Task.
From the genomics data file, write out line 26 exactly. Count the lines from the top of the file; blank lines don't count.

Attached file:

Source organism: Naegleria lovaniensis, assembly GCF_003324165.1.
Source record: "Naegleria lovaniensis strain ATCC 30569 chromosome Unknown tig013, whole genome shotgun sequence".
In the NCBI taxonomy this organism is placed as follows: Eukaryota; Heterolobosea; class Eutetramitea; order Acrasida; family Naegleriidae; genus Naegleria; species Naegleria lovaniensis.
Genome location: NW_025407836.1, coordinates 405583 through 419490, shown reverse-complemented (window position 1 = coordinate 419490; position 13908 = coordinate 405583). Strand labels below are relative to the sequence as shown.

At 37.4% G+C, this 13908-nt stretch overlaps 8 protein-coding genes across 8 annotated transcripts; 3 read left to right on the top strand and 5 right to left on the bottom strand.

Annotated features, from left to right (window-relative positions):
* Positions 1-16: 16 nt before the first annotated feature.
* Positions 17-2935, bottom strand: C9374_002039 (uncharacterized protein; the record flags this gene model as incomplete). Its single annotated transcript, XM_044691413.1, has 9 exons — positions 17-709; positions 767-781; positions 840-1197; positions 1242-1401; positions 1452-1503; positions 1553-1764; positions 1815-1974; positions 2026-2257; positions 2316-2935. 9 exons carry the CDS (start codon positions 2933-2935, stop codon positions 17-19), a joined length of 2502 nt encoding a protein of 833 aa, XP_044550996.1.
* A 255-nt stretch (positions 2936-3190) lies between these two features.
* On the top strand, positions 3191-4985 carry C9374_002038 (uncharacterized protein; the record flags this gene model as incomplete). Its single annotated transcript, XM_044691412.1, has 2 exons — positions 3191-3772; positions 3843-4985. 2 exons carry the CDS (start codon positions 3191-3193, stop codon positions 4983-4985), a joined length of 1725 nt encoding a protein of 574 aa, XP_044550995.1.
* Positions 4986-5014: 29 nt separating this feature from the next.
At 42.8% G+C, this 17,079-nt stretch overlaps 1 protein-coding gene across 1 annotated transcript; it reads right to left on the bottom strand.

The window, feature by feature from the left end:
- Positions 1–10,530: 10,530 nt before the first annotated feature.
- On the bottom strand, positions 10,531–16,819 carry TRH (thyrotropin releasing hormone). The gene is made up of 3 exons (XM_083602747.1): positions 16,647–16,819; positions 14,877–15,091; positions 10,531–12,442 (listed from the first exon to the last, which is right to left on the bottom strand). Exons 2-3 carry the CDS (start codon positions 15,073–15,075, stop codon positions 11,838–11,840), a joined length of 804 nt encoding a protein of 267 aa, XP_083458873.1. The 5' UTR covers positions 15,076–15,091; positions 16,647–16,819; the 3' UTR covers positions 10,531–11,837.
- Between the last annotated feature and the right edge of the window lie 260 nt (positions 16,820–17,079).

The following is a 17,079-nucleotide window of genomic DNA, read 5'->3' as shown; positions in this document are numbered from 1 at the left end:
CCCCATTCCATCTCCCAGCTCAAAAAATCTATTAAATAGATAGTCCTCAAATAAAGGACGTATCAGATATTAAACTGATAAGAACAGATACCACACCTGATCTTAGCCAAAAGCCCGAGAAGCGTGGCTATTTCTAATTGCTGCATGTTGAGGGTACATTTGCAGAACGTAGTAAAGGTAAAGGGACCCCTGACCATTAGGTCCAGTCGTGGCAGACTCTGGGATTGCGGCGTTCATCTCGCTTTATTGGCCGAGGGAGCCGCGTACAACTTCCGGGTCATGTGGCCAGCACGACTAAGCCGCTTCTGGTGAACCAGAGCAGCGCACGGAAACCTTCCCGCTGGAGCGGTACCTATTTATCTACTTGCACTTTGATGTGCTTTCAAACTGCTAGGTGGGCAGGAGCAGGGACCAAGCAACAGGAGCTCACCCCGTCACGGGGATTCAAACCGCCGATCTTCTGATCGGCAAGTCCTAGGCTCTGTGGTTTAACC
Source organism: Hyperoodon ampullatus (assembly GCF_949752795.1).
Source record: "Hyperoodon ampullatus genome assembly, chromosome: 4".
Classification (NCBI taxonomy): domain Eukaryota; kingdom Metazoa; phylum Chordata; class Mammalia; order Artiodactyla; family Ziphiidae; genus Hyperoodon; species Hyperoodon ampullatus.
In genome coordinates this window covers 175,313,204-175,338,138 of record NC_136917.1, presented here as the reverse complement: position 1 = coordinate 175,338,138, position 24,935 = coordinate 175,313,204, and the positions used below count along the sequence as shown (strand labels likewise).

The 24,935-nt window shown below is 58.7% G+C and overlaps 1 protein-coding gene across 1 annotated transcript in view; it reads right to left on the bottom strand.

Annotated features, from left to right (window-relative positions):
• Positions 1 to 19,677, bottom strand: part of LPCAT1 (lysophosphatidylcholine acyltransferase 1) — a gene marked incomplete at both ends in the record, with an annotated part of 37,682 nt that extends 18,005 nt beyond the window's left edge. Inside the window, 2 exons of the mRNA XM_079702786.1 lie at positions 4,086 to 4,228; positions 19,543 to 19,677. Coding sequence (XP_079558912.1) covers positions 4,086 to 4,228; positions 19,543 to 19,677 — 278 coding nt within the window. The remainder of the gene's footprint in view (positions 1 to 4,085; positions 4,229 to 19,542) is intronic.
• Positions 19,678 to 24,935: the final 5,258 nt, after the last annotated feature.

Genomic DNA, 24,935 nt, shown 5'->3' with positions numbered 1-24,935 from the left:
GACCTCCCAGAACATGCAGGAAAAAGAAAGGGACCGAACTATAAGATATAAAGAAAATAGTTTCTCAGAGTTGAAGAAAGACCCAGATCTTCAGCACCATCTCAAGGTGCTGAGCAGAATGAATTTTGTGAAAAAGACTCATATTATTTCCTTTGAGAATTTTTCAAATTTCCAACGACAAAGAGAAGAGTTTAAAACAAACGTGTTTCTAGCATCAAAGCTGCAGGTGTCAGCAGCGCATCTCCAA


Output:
• Positions 19,678 to 24,935: the final 5,258 nt, after the last annotated feature.